Welfare cuts announced in today's Budget will hit Scotland's poorest people hardest, according to Citizens Advice Scotland.
The charity says more people could be forced into poverty, and have to rely on foodbanks, because of the changes.
It has welcome the introduction of a National Living Wage, but says wider cuts mean many people will be left worse off:
We are very concerned about the impact these cuts will have on the poorest and most vulnerable Scots – many of whom have already been hit hard by the previous welfare reforms. Once again it looks like the burden is falling on those who are least able to cope.
Last year Scottish CAB advisers saw a 71% increase in the number of people who needed to be referred to foodbanks. Our concern today is that these cuts will drive that trend to increase even more.
We of course welcome the move to a living wage economy, but it looks like for most people this will not be enough to off-set the impact of the wider cuts. We note too that the projected minimum wage rise to £7.20 next year still falls short of the Scottish living wage which is currently £7.85.
The freezing of working age benefits for four years is a cut in real terms. And some of the welfare cuts appear to have been focussed sharpest at young people in society - many of whom will be left without adequate support, particularly those who have no families to support them.
Anyone who is concerned about their finances can get expert advice from their local CAB or from our helpline on 0808 800 9060. CAB advice is free, impartial and confidential.”
Following a rise in the number of people in the area who have had problems with doorstep, high street and payday lenders, the citizens Advice Service has decided to make themselves accessible to the community at Annan Athletic v Peterhead. Advisors will be on hand in the supporter's social club.
A Jedburgh man is one of thousands to call Citizens Advice Scotland, after buying a faulty used car.
Policeman David Ross bought a new vehicle on 1st October. Within 2 weeks it had to be towed to a garage, following engine failure.
"Initial thoughts are that it could be quite expensive. My options as I am aware are either to return the vehicle to the garage that I bought it from for a full refund, or the garage that I bought it from should pay for the repair.
"You buy from a garage because you think that is the safer option. In this case I think I have been unlucky."
We have put together a list of tips to follow when buying a used car, and what you need to know about your rights as a consumer.Read the full story ›
Drivers are spending over £600,000 a week on faulty used cars, according to Citizens Advice Scotland.
The charity says nearly 100 Scots contact its helpline every week after being ripped off.
John Cleland is a car dealer from Galashiels. He says it's vital to check a used car before parting with cash.
A report suggests that thousands of Scots are being ripped off by used car dealers every year.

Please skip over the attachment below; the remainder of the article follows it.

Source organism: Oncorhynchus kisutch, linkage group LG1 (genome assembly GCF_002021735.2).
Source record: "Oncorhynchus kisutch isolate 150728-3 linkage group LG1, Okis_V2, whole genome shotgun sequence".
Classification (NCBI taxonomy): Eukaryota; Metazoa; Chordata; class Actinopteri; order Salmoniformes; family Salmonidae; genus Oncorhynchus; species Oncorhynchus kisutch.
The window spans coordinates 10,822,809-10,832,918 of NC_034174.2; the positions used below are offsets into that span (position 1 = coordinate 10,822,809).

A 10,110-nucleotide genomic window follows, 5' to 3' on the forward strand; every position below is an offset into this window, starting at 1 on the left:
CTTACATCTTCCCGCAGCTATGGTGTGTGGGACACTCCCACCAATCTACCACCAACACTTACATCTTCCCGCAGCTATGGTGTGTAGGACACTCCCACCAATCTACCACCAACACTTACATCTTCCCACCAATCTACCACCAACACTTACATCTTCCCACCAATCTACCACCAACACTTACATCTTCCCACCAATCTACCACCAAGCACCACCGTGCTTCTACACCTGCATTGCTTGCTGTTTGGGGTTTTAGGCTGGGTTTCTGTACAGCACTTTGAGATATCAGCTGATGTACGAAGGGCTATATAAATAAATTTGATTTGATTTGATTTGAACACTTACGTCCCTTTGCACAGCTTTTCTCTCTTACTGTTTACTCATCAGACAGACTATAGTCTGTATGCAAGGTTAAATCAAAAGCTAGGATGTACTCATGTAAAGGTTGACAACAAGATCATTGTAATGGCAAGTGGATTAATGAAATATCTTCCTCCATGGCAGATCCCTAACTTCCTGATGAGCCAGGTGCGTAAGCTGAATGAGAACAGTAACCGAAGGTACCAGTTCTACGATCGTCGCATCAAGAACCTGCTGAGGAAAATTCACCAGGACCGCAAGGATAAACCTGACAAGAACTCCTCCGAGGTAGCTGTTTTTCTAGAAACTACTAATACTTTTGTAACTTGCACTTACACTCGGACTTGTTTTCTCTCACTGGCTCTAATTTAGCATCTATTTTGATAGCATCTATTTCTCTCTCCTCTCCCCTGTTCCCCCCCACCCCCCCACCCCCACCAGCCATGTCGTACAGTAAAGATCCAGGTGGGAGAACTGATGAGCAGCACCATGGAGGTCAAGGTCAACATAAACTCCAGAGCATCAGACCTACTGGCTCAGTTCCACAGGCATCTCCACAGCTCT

Citizens Advice Scotland say 100 Scots contact them each week after buying a faulty used car, claiming in one out of 10 cases the car is unsafe to drive.
Citizens Advice Scotland’s Chief Executive Margaret Lynch says:
“The CAB service is one of the main consumer support agencies in the country. And what we are finding is that used cars are one of the biggest areas where consumers are being exploited. At a time when many Scots are struggling financially and looking for ways to save money, rogue car dealers are cynically ripping them off by selling them vehicles they know are duds.
“Every industry has its rogues, and it’s only fair to say that many used car dealers operate fairly.
"But the minority in this industry who exploit their customers are not only ripping them off, but in many cases are putting lives in danger by letting cars on the road that are not safe to drive.
“These figures are shocking, but it’s worth remembering that these are just the cases that were reported to us at the CAB service.
"There will be many more cases out there which have been reported to other authorities, or which haven’t been reported at all. Many people feel that when they buy a Used Car they don’t have the same rights and guarantees that they have if they buy a new one from a garage.
"One of our messages today is that consumers always have rights as a customer, and we will help you stand up for those. It’s also vital that you check what you are buying before you part with your money.
"You don’t need to be a car expert to be able to spot what’s not right. We have a list of easy checks you can make when buying a used car. And anyone who has a complaint about a used car dealer can get specific advice by calling our special Consumer Advice Helpline on 08454 040506.”
Nearly four hundred Scots will go bankrupt every week in 2013 , according to a leading accountancy firm.
PKF says up to 100,000 people will go bust north of the border over the next five years because of the poor economy and rising living costs.
Citizen's advice Scotland says they can offer support to stop people making the wrong choices.
The Citizen's Advice Bureau is urging people who are worried about the cost of keeping warm this winter to make sure they are getting the best deal on the fuel bills, and contact them if they need help.
As part of its Big Energy Saving Week, the CAB is telling people to "check, switch and insulate", as energy costs continue to rise.
A new campaign has been launched to help people try and cut down on their winter fuel bills.Read the full story ›
Low fuel bills are the aim of a week long campaign by the Citizens Advice Bureau.
It comes amid increasing fears that elderly people are facing a winter of fuel poverty as they struggle to heat their homes.